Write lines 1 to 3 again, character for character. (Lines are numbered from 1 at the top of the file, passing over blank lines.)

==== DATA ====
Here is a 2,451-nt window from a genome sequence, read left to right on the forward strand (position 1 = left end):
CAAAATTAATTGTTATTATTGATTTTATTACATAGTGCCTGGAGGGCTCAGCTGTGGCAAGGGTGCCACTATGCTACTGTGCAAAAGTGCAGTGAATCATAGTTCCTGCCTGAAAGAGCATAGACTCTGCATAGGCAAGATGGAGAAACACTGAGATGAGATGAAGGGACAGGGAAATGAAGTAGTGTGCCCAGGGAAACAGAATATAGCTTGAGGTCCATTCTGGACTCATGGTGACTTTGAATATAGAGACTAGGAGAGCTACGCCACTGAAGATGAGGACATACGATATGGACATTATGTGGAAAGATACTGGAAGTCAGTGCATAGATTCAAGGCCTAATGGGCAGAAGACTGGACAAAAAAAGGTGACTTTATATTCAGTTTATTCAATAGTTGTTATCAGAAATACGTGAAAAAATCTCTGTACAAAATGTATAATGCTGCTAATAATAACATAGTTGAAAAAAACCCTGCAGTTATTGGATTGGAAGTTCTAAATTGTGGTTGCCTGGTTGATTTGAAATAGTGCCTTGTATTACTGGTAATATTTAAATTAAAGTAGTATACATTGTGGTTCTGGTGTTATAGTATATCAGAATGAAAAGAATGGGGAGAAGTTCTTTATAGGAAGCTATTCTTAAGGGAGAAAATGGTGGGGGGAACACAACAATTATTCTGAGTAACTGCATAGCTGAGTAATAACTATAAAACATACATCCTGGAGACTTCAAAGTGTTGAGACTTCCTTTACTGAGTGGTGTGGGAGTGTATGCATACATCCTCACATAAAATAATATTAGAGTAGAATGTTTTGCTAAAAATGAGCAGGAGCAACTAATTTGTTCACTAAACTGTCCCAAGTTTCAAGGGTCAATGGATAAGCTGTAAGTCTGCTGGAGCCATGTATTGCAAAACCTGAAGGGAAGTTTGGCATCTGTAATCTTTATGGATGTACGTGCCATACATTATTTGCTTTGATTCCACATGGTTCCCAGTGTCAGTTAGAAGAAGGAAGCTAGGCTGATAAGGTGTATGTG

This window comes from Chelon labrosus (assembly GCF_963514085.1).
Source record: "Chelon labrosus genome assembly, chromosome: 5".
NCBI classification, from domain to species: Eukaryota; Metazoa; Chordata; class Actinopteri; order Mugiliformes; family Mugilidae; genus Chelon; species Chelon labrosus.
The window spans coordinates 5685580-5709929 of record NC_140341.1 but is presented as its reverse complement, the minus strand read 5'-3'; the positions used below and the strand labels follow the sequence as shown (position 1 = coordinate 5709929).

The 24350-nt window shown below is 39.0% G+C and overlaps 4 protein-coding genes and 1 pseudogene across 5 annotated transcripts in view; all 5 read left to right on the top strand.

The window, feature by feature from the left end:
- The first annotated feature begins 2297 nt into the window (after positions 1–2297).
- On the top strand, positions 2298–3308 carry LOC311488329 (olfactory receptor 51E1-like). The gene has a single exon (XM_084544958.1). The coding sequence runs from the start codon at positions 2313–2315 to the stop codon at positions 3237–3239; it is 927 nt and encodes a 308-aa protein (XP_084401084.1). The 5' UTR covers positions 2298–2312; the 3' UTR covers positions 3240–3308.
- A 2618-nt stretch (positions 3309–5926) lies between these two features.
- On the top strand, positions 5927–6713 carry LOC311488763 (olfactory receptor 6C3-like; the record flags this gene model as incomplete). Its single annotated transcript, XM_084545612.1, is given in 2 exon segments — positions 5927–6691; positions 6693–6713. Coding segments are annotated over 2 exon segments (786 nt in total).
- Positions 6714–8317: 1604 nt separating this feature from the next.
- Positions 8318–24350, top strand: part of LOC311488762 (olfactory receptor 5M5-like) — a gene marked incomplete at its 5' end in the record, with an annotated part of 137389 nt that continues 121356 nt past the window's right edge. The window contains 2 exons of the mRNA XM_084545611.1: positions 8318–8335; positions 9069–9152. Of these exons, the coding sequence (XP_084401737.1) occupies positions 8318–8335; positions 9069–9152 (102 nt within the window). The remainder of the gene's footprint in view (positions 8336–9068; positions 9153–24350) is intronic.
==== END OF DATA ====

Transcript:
Here is a 2,451-nt window from a genome sequence, read left to right on the forward strand (position 1 = left end):
CAAAATTAATTGTTATTATTGATTTTATTACATAGTGCCTGGAGGGCTCAGCTGTGGCAAGGGTGCCACTATGCTACTGTGCAAAAGTGCAGTGAATCATAGTTCCTGCCTGAAAGAGCATAGACTCTGCATAGGCAAGATGGAGAAACACTGAGATGAGATGAAGGGACAGGGAAATGAAGTAGTGTGCCCAGGGAAACAGAATATAGCTTGAGGTCCATTCTGGACTCATGGTGACTTTGAATATAGAGACTAGGAGAGCTACGCCACTGAAGATGAGGACATACGATATGGACATTATGTGGAAAGATACTGGAAGTCAGTGCATAGATTCAAGGCCTAATGGGCAGAAGACTGGACAAAAAAAGGTGACTTTATATTCAGTTTATTCAATAGTTGTTATCAGAAATACGTGAAAAAATCTCTGTACAAAATGTATAATGCTGCTAATAATAACATAGTTGAAAAAAACCCTGCAGTTATTGGATTGGAAGTTCTAAATTGTGGTTGCCTGGTTGATTTGAAATAGTGCCTTGTATTACTGGTAATATTTAAATTAAAGTAGTATACATTGTGGTTCTGGTGTTATAGTATATCAGAATGAAAAGAATGGGGAGAAGTTCTTTATAGGAAGCTATTCTTAAGGGAGAAAATGGTGGGGGGAACACAACAATTATTCTGAGTAACTGCATAGCTGAGTAATAACTATAAAACATACATCCTGGAGACTTCAAAGTGTTGAGACTTCCTTTACTGAGTGGTGTGGGAGTGTATGCATACATCCTCACATAAAATAATATTAGAGTAGAATGTTTTGCTAAAAATGAGCAGGAGCAACTAATTTGTTCACTAAACTGTCCCAAGTTTCAAGGGTCAATGGATAAGCTGTAAGTCTGCTGGAGCCATGTATTGCAAAACCTGAAGGGAAGTTTGGCATCTGTAATCTTTATGGATGTACGTGCCATACATTATTTGCTTTGATTCCACATGGTTCCCAGTGTCAGTTAGAAGAAGGAAGCTAGGCTGATAAGGTGTATGTG

This window comes from Chelon labrosus (assembly GCF_963514085.1).